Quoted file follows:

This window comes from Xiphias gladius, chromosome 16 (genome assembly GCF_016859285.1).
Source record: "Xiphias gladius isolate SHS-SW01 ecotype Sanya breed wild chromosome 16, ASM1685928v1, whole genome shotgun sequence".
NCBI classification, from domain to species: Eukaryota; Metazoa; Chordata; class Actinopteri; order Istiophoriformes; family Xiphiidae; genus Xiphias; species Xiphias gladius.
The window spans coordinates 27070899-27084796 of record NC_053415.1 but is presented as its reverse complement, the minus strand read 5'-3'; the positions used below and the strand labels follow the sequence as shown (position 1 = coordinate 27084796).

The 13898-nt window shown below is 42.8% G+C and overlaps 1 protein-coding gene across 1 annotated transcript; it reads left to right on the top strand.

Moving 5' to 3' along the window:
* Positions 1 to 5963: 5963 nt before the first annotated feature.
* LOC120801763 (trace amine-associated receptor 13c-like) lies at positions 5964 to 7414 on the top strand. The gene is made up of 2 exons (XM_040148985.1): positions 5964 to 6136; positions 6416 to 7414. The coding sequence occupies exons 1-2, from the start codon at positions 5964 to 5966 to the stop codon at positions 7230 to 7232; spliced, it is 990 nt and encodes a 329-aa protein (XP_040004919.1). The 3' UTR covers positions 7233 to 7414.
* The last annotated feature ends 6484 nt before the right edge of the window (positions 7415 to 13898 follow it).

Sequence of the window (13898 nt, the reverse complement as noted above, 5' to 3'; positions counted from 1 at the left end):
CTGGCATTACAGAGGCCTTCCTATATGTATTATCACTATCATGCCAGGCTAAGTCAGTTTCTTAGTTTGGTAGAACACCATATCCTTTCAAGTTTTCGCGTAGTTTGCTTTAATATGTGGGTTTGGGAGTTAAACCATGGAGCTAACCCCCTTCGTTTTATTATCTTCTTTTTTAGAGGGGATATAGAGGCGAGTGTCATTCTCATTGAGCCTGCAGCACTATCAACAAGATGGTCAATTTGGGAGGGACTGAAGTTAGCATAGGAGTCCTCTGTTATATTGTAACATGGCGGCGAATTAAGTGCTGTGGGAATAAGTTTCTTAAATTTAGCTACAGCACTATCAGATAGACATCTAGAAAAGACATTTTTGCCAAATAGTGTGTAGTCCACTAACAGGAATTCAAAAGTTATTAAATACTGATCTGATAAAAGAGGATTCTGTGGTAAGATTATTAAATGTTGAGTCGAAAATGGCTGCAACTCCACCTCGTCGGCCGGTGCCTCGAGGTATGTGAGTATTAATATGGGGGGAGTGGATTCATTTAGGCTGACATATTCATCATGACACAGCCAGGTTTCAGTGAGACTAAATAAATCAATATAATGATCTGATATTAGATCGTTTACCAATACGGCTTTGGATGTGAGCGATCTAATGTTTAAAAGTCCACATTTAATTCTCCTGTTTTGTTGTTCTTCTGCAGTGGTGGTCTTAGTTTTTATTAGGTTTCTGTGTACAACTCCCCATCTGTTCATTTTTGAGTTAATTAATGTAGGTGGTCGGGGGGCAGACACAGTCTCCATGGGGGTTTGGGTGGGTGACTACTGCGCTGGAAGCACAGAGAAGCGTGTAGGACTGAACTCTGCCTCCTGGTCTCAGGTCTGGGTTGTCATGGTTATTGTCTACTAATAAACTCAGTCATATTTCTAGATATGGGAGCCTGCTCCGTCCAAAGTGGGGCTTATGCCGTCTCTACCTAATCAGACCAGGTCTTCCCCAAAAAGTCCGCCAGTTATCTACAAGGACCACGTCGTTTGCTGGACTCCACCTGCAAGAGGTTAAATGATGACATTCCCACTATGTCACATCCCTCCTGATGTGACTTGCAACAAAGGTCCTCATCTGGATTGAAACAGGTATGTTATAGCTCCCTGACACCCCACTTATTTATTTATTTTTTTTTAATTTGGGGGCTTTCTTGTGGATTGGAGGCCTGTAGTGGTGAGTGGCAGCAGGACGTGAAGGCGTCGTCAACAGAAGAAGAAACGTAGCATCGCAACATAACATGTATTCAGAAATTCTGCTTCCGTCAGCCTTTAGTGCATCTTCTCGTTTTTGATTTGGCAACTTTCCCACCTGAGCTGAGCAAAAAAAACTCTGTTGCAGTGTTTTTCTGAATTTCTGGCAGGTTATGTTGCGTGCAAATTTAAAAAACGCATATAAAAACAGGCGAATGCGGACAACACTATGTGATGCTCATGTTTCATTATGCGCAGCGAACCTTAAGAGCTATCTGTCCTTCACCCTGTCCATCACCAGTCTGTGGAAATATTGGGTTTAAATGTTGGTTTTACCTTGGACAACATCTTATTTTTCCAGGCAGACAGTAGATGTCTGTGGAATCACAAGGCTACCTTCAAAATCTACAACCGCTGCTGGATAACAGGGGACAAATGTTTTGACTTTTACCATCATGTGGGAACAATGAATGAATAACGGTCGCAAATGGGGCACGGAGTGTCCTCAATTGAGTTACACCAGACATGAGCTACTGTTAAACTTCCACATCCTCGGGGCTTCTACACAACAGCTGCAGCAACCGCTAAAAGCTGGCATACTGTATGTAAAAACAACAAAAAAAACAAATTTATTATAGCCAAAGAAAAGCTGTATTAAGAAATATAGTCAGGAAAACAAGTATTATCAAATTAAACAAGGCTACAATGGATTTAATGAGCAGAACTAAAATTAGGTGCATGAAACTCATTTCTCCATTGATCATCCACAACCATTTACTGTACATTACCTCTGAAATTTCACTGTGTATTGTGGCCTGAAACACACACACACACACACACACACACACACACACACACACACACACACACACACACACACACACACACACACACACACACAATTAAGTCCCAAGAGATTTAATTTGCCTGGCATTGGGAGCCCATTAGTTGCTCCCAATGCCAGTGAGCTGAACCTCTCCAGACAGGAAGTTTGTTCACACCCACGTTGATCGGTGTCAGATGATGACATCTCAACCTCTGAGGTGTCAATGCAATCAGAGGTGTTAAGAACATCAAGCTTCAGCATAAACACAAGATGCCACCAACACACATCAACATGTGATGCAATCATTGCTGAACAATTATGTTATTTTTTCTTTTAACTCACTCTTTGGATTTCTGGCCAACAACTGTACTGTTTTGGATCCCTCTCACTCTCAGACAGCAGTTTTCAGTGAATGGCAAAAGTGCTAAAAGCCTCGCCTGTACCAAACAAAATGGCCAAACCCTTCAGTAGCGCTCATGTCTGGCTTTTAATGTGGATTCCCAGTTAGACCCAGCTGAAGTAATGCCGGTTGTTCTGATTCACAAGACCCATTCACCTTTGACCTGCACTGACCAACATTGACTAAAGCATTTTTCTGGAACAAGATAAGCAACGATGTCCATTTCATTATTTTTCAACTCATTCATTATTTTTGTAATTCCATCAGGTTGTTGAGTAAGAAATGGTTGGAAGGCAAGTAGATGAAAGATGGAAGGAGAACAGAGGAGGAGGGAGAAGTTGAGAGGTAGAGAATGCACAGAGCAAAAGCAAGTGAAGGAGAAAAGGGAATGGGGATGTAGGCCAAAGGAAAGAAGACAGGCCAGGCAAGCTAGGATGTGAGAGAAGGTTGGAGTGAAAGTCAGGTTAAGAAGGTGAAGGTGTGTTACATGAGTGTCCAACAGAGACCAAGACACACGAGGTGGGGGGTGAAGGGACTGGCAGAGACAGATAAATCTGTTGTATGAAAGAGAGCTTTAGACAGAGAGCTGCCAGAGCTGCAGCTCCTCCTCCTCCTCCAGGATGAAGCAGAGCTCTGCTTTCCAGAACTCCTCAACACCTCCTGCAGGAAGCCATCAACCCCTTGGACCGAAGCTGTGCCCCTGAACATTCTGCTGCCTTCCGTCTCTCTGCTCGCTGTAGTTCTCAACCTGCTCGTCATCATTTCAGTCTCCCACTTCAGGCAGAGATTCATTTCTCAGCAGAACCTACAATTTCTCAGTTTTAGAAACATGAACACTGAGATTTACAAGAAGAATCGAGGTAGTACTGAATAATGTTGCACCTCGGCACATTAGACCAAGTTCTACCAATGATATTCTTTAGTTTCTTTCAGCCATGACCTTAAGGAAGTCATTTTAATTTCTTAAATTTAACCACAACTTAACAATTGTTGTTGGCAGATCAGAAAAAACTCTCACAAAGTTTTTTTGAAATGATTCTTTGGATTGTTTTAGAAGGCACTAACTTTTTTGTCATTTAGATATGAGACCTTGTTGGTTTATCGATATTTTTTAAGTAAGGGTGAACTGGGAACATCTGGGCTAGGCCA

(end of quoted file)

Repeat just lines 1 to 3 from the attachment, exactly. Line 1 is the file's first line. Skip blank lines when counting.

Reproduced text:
This window comes from Xiphias gladius, chromosome 16 (genome assembly GCF_016859285.1).
Source record: "Xiphias gladius isolate SHS-SW01 ecotype Sanya breed wild chromosome 16, ASM1685928v1, whole genome shotgun sequence".
NCBI classification, from domain to species: Eukaryota; Metazoa; Chordata; class Actinopteri; order Istiophoriformes; family Xiphiidae; genus Xiphias; species Xiphias gladius.